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Re: Sony PCM-M10 (Part 2)
« Reply #81 on: January 18, 2010, 02:12:10 PM »
I have never seen the gaps when changing volume on the R09 or R09HR. Like Freelunch, I try to change the level only between songs, or not at all, but I was not aware that this was an issue. Can anyone else confirm it? Is it tied to a specific firmware for either device?

I guess it's not a big issue in practice, since we all try to change levels between songs. I never noticed it with my R-09 either but noticed it the first time out with the HR.

You don't need to rely on anyone else to confirm. It's easy to test it for yourself. Just record your own voice with the internals, then check out the wave file in an audio editor by zooming in on the part where you changed levels. It happens with the externals also, so test for that as well if you want to be sure. I have the latest firmware in both my R-09 & R-09HR. I can't remember if the R-09 actually left gaps, but it did make noise. The HR definitely left tiny gaps. You have to zoom way in to see them, but you can definitely hear the problem.
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Offline bgalizio

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Re: Sony PCM-M10 (Part 2)
« Reply #82 on: January 18, 2010, 02:48:36 PM »
I have never seen the gaps when changing volume on the R09 or R09HR. Like Freelunch, I try to change the level only between songs, or not at all, but I was not aware that this was an issue. Can anyone else confirm it? Is it tied to a specific firmware for either device?

I guess it's not a big issue in practice, since we all try to change levels between songs. I never noticed it with my R-09 either but noticed it the first time out with the HR.

You don't need to rely on anyone else to confirm. It's easy to test it for yourself. Just record your own voice with the internals, then check out the wave file in an audio editor by zooming in on the part where you changed levels. It happens with the externals also, so test for that as well if you want to be sure. I have the latest firmware in both my R-09 & R-09HR. I can't remember if the R-09 actually left gaps, but it did make noise. The HR definitely left tiny gaps. You have to zoom way in to see them, but you can definitely hear the problem.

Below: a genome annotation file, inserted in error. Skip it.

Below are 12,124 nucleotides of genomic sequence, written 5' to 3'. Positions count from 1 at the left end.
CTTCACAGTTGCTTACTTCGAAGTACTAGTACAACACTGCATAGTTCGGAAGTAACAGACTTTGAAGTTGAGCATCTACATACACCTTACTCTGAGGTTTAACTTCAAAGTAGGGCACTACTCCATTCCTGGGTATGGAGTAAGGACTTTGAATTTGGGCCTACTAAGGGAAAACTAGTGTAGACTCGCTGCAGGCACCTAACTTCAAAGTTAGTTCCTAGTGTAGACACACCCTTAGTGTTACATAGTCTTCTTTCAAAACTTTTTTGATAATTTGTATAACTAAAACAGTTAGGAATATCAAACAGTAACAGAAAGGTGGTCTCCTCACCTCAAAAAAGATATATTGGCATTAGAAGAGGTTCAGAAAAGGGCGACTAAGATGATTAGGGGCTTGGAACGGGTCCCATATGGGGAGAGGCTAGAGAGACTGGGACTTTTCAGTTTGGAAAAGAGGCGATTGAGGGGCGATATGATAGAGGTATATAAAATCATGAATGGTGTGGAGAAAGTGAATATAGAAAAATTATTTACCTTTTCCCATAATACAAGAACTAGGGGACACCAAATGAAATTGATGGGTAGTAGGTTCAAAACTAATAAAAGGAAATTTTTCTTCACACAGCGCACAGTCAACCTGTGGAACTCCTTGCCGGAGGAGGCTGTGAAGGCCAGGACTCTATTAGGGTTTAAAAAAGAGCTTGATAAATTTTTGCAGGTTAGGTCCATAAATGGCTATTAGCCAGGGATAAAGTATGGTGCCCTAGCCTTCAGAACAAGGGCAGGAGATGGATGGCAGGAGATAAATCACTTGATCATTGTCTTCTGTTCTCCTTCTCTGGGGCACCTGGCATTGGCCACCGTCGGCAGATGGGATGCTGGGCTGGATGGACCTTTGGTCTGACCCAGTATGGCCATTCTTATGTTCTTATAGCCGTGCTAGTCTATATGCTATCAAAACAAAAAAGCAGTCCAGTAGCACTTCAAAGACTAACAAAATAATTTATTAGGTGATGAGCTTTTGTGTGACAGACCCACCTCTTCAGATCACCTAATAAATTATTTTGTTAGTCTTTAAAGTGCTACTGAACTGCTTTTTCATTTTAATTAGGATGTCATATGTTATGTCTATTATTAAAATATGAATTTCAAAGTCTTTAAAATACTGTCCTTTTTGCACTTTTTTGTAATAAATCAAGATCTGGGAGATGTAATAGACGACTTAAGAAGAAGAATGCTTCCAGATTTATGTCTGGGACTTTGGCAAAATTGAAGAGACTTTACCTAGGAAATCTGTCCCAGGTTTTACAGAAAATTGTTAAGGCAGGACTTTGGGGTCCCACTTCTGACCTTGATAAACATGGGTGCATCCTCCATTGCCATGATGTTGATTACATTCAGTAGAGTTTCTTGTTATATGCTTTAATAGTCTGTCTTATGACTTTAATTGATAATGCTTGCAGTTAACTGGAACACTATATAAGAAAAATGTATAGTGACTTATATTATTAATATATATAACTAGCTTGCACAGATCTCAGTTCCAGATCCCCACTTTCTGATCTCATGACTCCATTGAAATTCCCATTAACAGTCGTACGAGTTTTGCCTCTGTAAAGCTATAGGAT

Understandable. I think we do need it confirmed, though, as I have never seen an issue with my recordings.

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Re: Sony PCM-M10 (Part 2)
« Reply #83 on: January 18, 2010, 02:52:37 PM »
I have never seen the gaps when changing volume on the R09 or R09HR. Like Freelunch, I try to change the level only between songs, or not at all, but I was not aware that this was an issue. Can anyone else confirm it? Is it tied to a specific firmware for either device?

I guess it's not a big issue in practice, since we all try to change levels between songs. I never noticed it with my R-09 either but noticed it the first time out with the HR.

You don't need to rely on anyone else to confirm. It's easy to test it for yourself. Just record your own voice with the internals, then check out the wave file in an audio editor by zooming in on the part where you changed levels. It happens with the externals also, so test for that as well if you want to be sure. I have the latest firmware in both my R-09 & R-09HR. I can't remember if the R-09 actually left gaps, but it did make noise. The HR definitely left tiny gaps. You have to zoom way in to see them, but you can definitely hear the problem.

Understandable. I think we do need it confirmed, though, as I have never seen an issue with my recordings.

I think his point is just that anyone with a unit can verify it, it's not like you need load resistors or something out of the ordinary. You could send a loud sign wave and adjust the volume on it so that you have constant signal. Generate one in Audacity and send it out to the recorder.

The R-44 does it as well (someone reported it in the second thread for that recorder), I wonder if they are using similar components.
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Offline fmaderjr

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Re: Sony PCM-M10 (Part 2)
« Reply #84 on: January 18, 2010, 03:09:22 PM »
I think his point is just that anyone with a unit can verify it, it's not like you need load resistors or something out of the ordinary.
Correct! Plus I wouldn't want to ask someone else to do it for me when it was so easy to test for it myself and be able to see & hear the results first hand.

Obviously not an issue at all for someone who leaves the recorder at unity gain and changes levels with a preamp, as I usually do. However, the first time I used my HR, I was doing acoustic and wanted a bit more gain the my littlebox could provide. So I goosed up the levels during the piano into and that's how I noticed the issue. Normally I'd have waited until the first song was done to change levels, but I had a backup recorder running and just went ahead with the change.